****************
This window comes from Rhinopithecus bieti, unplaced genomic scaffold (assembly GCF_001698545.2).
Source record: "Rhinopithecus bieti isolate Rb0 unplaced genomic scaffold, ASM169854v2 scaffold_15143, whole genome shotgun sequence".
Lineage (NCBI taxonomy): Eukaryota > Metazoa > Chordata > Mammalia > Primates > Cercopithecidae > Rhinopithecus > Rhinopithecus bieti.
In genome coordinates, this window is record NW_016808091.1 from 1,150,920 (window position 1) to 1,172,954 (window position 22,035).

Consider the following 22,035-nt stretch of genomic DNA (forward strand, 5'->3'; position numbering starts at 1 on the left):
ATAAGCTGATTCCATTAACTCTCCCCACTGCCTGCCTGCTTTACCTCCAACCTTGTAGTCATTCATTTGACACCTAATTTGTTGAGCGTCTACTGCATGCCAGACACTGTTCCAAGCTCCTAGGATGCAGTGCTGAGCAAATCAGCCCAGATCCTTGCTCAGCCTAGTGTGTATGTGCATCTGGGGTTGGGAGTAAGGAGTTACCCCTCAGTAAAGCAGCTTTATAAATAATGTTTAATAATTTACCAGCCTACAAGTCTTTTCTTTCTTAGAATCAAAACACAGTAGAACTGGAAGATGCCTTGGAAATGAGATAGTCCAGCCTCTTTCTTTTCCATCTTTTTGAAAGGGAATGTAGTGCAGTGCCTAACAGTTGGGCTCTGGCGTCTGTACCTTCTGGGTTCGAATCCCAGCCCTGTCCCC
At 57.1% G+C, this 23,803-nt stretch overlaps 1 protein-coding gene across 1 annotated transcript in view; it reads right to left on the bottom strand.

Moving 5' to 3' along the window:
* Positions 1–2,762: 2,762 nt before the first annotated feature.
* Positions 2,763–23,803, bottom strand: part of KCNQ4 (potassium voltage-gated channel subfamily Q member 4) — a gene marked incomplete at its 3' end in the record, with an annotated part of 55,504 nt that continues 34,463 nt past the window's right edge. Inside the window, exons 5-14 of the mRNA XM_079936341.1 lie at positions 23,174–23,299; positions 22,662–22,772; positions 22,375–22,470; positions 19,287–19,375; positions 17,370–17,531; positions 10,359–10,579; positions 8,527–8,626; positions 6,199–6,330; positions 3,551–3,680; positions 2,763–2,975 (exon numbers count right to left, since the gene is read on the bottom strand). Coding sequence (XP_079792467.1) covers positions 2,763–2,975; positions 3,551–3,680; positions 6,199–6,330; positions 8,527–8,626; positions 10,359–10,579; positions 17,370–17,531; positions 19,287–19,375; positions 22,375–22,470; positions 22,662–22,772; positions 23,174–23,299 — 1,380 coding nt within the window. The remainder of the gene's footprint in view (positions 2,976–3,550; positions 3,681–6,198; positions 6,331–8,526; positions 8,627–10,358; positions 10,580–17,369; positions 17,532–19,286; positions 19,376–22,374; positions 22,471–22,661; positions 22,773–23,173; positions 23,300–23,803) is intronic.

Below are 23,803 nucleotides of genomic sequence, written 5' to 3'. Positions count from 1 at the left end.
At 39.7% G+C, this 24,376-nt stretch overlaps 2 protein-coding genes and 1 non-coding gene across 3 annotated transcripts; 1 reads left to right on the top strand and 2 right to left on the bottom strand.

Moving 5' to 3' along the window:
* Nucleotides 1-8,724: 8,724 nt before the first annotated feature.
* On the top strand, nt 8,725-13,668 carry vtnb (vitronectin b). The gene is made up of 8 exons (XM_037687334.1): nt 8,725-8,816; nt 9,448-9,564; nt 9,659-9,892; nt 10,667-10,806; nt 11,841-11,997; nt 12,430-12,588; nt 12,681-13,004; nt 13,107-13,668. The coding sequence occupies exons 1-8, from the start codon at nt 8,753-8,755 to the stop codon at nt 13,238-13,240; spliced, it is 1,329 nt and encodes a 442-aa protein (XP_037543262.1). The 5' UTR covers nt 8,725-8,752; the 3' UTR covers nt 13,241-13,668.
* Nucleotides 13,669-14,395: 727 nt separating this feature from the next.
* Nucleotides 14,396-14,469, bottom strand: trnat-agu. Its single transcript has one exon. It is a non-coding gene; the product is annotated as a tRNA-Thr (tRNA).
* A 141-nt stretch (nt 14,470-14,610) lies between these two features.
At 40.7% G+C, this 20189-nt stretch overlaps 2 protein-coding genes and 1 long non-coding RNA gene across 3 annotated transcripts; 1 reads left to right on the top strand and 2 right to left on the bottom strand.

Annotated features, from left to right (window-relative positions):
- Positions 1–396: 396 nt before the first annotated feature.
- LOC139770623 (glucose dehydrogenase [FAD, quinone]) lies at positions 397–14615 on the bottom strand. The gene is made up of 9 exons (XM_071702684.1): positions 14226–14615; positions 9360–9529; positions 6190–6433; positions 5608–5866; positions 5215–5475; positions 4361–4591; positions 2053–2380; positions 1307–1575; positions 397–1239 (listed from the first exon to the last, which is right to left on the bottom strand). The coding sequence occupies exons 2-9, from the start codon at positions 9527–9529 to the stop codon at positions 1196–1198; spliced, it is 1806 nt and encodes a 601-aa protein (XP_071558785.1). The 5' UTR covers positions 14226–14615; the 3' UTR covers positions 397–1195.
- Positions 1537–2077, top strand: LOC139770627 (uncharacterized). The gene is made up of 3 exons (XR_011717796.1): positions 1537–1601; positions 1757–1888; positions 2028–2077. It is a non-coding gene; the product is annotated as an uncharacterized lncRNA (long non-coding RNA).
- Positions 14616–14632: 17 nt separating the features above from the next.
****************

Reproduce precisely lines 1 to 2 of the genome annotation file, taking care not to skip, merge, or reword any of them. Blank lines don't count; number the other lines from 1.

This window comes from Rhinopithecus bieti, unplaced genomic scaffold (assembly GCF_001698545.2).
Source record: "Rhinopithecus bieti isolate Rb0 unplaced genomic scaffold, ASM169854v2 scaffold_15143, whole genome shotgun sequence".